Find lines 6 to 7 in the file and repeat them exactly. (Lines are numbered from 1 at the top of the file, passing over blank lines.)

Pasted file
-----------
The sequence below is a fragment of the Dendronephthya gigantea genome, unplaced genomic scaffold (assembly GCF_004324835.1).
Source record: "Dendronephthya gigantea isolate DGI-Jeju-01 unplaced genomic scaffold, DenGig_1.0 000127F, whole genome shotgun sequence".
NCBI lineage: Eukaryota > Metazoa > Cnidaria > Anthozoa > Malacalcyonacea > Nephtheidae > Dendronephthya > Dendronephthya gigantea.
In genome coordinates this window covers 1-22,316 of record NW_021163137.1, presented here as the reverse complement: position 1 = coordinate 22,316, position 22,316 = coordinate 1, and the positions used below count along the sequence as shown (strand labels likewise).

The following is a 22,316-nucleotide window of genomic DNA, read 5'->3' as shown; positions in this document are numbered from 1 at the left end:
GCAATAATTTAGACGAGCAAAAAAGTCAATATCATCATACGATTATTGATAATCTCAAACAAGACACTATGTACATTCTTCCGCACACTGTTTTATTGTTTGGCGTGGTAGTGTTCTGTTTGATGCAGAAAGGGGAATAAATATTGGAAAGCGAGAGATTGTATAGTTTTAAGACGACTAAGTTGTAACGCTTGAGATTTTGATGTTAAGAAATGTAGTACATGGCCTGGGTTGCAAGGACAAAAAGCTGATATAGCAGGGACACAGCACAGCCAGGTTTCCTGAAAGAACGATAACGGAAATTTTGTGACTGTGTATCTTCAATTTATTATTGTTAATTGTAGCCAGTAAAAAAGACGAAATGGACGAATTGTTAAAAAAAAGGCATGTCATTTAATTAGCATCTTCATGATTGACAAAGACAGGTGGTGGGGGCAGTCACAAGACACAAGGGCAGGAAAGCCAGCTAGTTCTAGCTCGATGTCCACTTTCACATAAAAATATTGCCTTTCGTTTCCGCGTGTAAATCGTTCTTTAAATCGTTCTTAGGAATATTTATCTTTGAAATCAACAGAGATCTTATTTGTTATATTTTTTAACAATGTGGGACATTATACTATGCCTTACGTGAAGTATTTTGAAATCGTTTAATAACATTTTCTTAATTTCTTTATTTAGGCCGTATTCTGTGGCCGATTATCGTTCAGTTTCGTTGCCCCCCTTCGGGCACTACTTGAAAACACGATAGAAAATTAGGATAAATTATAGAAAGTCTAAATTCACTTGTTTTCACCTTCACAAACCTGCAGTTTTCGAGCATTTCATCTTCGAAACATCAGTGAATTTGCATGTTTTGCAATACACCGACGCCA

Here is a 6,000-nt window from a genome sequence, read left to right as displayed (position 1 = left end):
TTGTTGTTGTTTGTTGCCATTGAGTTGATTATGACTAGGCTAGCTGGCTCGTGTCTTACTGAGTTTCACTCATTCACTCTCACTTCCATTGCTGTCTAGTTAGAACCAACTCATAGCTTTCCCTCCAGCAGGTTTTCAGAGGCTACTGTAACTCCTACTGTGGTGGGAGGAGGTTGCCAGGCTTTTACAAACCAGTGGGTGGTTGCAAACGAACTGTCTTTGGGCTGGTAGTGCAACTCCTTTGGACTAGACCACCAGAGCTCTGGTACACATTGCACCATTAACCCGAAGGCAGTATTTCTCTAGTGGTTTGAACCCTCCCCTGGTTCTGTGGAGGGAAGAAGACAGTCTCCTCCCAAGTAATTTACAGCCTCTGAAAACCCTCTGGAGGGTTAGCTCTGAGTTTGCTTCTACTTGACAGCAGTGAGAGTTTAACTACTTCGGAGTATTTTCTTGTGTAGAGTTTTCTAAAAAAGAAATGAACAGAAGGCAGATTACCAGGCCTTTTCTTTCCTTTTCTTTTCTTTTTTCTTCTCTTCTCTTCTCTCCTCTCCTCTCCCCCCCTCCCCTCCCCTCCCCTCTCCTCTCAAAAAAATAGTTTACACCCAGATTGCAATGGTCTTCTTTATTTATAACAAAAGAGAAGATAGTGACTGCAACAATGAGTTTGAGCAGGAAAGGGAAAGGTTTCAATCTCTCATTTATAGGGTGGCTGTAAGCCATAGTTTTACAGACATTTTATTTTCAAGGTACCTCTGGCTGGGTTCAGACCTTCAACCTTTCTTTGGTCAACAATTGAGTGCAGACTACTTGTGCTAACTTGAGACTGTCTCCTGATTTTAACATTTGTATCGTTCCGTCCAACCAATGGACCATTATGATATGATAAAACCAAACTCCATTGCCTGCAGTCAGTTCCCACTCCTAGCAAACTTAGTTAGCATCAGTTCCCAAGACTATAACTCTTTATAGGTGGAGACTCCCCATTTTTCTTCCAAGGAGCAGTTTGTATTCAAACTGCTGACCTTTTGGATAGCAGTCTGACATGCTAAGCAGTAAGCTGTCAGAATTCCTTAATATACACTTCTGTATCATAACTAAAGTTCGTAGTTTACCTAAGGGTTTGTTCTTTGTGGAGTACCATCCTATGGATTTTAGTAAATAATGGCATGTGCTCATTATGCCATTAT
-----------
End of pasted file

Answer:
GCAATAATTTAGACGAGCAAAAAAGTCAATATCATCATACGATTATTGATAATCTCAAACAAGACACTATGTACATTCTTCCGCACACTGTTTTATTGTTTGGCGTGGTAGTGTTCTGTTTGATGCAGAAAGGGGAATAAATATTGGAAAGCGAGAGATTGTATAGTTTTAAGACGACTAAGTTGTAACGCTTGAGATTTTGATGTTAAGAAATGTAGTACATGGCCTGGGTTGCAAGGACAAAAAGCTGATATAGCAGGGACACAGCACAGCCAGGTTTCCTGAAAGAACGATAACGGAAATTTTGTGACTGTGTATCTTCAATTTATTATTGTTAATTGTAGCCAGTAAAAAAGACGAAATGGACGAATTGTTAAAAAAAAGGCATGTCATTTAATTAGCATCTTCATGATTGACAAAGACAGGTGGTGGGGGCAGTCACAAGACACAAGGGCAGGAAAGCCAGCTAGTTCTAGCTCGATGTCCACTTTCACATAAAAATATTGCCTTTCGTTTCCGCGTGTAAATCGTTCTTTAAATCGTTCTTAGGAATATTTATCTTTGAAATCAACAGAGATCTTATTTGTTATATTTTTTAACAATGTGGGACATTATACTATGCCTTACGTGAAGTATTTTGAAATCGTTTAATAACATTTTCTTAATTTCTTTATTTAGGCCGTATTCTGTGGCCGATTATCGTTCAGTTTCGTTGCCCCCCTTCGGGCACTACTTGAAAACACGATAGAAAATTAGGATAAATTATAGAAAGTCTAAATTCACTTGTTTTCACCTTCACAAACCTGCAGTTTTCGAGCATTTCATCTTCGAAACATCAGTGAATTTGCATGTTTTGCAATACACCGACGCCA

Here is a 6,000-nt window from a genome sequence, read left to right as displayed (position 1 = left end):